After finishing American Psycho and The Girl Next Door I said that I was ready to return to the paranormal world and so I picked up a copy of Frank Peretti and Ted Dekker’s House from the library. The brief synopsis that Buzzfeed gave this book was that its twists will have me obsessively turning pages and keep me on my toes. The previous two books I had read were each amazing but neither particularly scared me so I was ready to sleep with the lights on and begin having nightmares. Instead I slept comfortably with the lights off, had pleasant dreams and was only left with resentment towards the Buzzfeed article which had encouraged me to read this book. Here’s why:

 

The Main Characters

 

The book had four main narrators, Jack, Stephanie, Randy and Leslie. You quickly realize that you like none of them. Each one has a somewhat interesting back story but these back stories are executed poorly and briefly touched upon. It’s as if they decided what the back stories were supposed to be (dead child, abused as a child, anger management etc.) but never actually bothered to write them. Like when they were in the writing process they said “Um Jack has a dead daughter” “okay sounds good” and that’s all they bothered to do with it. It left the character’s motivation and personalities flat, forced and you never really sympathized with any of them. The reason the characters never really became likeable is the same reason the story suffered (which I’ll get into in the next section). The authors just tried to do too much with too many characters in a short time span that it was rushed and no idea was fully developed. Had they stuck with one or even two perspectives they could’ve built them up nicely and really touched on their back story. Instead you were left with chapters where you sometimes forgot who you were hearing because they spoke with such a generic voice and perspective.

They’re as nose as the Anne on Plain’s face

The Horror

 

This was just a tangled mess of too many narratives, themes and ideas. It starts off as a classic slasher story, their car breaks down on an isolated road with only the house in view. They hear that a serial killer is on the loose and that he’s been seen in the area. It was very The Hills Have Eyes/Texas Chainsaw Massacre. So I thought to myself “oh okay, I thought this was a ghost story but sure this works”. It THEN turns into a ghost story as the house itself is alive and filled with ghosts that hunt and trap the characters so the villain – Mr. White – can finish them off. Then when they finally face off against White – wait for it – it turns out he’s a demon and a little girl they find in the house is an angel and it’s a battle between good and evil. Wait what? It’s a slasher, ghost, biblical horror book? As I was saying with the main character, they tried too much and in the end it was all a jumbled mess. It touched on each genre but never really committed to being any single one of them and thus you’re left with nothing but unfinished ideas. It was hard to be scared when reading this book because you’re left asking “wait what’s the scary part?” You’re too confused by the end that it isn’t scary just unsatisfying.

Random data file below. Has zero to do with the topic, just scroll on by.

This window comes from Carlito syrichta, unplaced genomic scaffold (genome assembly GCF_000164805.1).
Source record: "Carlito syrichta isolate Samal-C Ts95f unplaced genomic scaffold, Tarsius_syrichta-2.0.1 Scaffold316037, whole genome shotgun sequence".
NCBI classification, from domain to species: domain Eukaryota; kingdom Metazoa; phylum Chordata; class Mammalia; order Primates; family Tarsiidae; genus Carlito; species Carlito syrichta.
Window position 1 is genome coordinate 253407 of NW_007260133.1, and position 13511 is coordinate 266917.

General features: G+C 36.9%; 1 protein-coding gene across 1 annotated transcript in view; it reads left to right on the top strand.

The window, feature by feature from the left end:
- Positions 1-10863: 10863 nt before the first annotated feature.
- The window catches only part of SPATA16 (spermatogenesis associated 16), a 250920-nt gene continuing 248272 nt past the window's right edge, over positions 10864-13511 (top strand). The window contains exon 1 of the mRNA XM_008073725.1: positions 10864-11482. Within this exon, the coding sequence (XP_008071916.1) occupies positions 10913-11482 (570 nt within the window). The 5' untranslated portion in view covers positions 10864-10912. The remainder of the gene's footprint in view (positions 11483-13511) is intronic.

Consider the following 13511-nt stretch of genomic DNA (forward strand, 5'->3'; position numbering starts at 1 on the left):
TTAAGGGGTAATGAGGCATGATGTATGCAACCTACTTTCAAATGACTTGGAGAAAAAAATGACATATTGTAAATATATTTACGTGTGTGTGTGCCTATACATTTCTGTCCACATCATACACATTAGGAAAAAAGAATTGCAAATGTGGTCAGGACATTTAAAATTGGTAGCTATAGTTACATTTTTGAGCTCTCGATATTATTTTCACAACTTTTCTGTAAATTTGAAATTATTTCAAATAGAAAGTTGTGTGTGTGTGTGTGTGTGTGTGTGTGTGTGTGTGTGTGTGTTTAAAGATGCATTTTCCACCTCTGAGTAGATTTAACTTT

The Villain

 

Again, it was hard being scared of a character that didn’t really kill anyone. From the beginning of the book he promises to spare them all so long as they kill one of their party members. The rest of the book is them running, escaping and trying to figure out how to beat him. Throughout the book they escape him with ease, thwart his ghost minions and beat him in the final confrontation. It didn’t follow the typical horror formula where he kills them all but one. They decided to challenge this formula by having him kill none of them? He says that if they don’t kill someone by Dawn he’ll kill them all, and dawn comes and then he starts coming after them but they’re still able to escape him which makes his deadline and thus the horror completely pointless! I just don’t think there was any point in having him as the villain if they were battling a haunted house, and if they really wanted him as a villain they didn’t need the haunted house in the picture. The only horror villain less scary than him was Emma Roberts in Scream 4.

Movie Comparison

 

This shouldn’t come as a huge shock as the last few books I’ve read I stated I haven’t seen their film versions. This one is no exception and now normally I say I’ll go back and watch it and see how it was done. But in this case I realistically won’t bother finding the movie – of which I could only find ONE poorly visible trailer on youtube – as the book was a bad experience and I wouldn’t care to revisit it again. Maybe the movie is better than the book, but with an obscure cast (other than Michael Madsen) a limited release and the fact that it’s difficult to find I’m going to assume it wasn’t that much better.

No word of a lie this is the best movie poster I could find

Final Verdict

 

I must admit, It’s possible I disliked this book as much as I did because I was coming off of The Girl Next Door which I loooooooooved. But at the same time I think this book was just kind of empty and no matter what book I was coming off of I wasn’t going to like it. That being said my suggestion is skip it. If you like horror then skip it, if you’re not a horror fan then skip it, if you’re in the mood to be scared then skip it.

 

With only a few books left I’m going with one of the scariest stories in the past century. The Exorcist, which I’m excited about even though I’ve seen it 167 times! And it keeps getting funnier! Every single time I see it! (get it?). Anyways wish me luck, hopefully I don’t get too many nightmares!

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